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Making sense of B2B distribution channels

This used to be a simple enough task. Businesses would advertise via the trade press, they would set up their stall at the appropriate industry fairs and manually contact potential clients via telephone or mail to establish a relationship. All of these channels used to be crucial ways of engaging with a customer base.

However, as most B2B practitioners will know, the Internet has radically changed how businesses market their products, and the nature of distribution channels has changed as well.

Whether they are seeking suppliers for their manufacturing projects, textiles for a range of winter baby clothes or stationery for their office operations, firms like Engelbert Strauss, Zalando or Ikea ect. now use the web as a matter of course. They use Google to search for the products that they need, and the businesses which respond to their search behaviour are often the most successful.

This means that B2B marketers have to have an eye on SEO strategies when promoting the products of their firm. However, web-based distribution channels go beyond this. Firms also seek to build lasting relationships with clients via social media, and to discuss their needs and opinions via webinars. In a sense, the web is a never-ending trade fair, and B2B marketers need to be as active in selling their products as they would be on the company stall.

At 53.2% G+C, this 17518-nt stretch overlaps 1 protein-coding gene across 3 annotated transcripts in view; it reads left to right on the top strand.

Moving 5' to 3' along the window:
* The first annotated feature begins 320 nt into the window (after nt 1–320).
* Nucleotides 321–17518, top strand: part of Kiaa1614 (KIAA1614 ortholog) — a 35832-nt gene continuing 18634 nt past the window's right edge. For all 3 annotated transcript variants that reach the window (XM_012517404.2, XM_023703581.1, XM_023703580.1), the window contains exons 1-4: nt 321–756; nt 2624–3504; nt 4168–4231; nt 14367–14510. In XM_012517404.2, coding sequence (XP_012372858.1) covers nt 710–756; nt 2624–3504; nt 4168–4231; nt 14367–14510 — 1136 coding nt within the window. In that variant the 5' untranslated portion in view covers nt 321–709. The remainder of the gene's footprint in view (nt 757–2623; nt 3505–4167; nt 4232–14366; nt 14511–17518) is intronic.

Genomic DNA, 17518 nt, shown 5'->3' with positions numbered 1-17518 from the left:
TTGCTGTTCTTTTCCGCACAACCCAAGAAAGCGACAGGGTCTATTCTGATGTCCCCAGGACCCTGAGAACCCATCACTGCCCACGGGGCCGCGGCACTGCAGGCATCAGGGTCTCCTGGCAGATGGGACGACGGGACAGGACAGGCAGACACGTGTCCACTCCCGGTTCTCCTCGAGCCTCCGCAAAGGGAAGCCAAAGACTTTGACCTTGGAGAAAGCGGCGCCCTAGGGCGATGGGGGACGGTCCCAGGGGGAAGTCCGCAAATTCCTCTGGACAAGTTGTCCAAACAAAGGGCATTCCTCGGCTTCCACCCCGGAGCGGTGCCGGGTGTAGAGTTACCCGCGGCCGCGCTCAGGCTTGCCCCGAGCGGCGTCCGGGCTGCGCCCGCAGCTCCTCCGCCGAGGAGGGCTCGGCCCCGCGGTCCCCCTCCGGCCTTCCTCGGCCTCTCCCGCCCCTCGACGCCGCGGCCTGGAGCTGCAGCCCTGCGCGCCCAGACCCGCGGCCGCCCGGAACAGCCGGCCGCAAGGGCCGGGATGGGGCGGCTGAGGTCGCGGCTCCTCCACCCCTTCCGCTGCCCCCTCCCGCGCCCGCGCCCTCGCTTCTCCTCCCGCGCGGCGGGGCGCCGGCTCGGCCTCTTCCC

However, traditional distribution channels are far from dead. Using resource management software, firms can target their telephone outreach strategy to contact clients, and hard copy is still a vital part of informing the world what firms have to offer. It is still convenient to pick supplies from a print catalogue, and the sound of a human voice can still be persuasive.

The difference is that these distribution channels need to work in harmony with e-mail, SEO web-content, webinars and social media to successfully build a B2B client base. For example, firms can bring different distribution channels together by combining solid telephone marketing with e-mails including targeted embedded video content and information about relevant webinars or learning events.

Reaching clients may have become easier than ever before, but the competition for their attention has also become more fierce, and companies need to adapt to survive.